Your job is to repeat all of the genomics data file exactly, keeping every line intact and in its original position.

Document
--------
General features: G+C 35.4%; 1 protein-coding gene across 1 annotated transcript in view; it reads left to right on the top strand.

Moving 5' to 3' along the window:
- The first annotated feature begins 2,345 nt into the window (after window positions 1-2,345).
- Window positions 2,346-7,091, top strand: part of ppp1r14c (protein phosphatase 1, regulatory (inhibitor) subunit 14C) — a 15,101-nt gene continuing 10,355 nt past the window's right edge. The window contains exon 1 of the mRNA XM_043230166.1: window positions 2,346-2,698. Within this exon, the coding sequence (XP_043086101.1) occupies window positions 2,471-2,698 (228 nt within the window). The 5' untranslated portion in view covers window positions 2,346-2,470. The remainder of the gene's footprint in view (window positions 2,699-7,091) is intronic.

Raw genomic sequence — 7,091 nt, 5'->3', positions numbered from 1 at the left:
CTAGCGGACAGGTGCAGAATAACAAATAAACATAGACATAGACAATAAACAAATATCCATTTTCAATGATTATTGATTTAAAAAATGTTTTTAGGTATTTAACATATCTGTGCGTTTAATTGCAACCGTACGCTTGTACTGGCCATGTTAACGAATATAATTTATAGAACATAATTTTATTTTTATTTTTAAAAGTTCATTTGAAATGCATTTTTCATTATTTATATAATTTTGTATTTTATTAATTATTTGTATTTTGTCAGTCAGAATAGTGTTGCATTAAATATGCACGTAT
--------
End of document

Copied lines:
General features: G+C 35.4%; 1 protein-coding gene across 1 annotated transcript in view; it reads left to right on the top strand.

Moving 5' to 3' along the window:
- The first annotated feature begins 2,345 nt into the window (after window positions 1-2,345).
- Window positions 2,346-7,091, top strand: part of ppp1r14c (protein phosphatase 1, regulatory (inhibitor) subunit 14C) — a 15,101-nt gene continuing 10,355 nt past the window's right edge. The window contains exon 1 of the mRNA XM_043230166.1: window positions 2,346-2,698. Within this exon, the coding sequence (XP_043086101.1) occupies window positions 2,471-2,698 (228 nt within the window). The 5' untranslated portion in view covers window positions 2,346-2,470. The remainder of the gene's footprint in view (window positions 2,699-7,091) is intronic.

Raw genomic sequence — 7,091 nt, 5'->3', positions numbered from 1 at the left:
CTAGCGGACAGGTGCAGAATAACAAATAAACATAGACATAGACAATAAACAAATATCCATTTTCAATGATTATTGATTTAAAAAATGTTTTTAGGTATTTAACATATCTGTGCGTTTAATTGCAACCGTACGCTTGTACTGGCCATGTTAACGAATATAATTTATAGAACATAATTTTATTTTTATTTTTAAAAGTTCATTTGAAATGCATTTTTCATTATTTATATAATTTTGTATTTTATTAATTATTTGTATTTTGTCAGTCAGAATAGTGTTGCATTAAATATGCACGTAT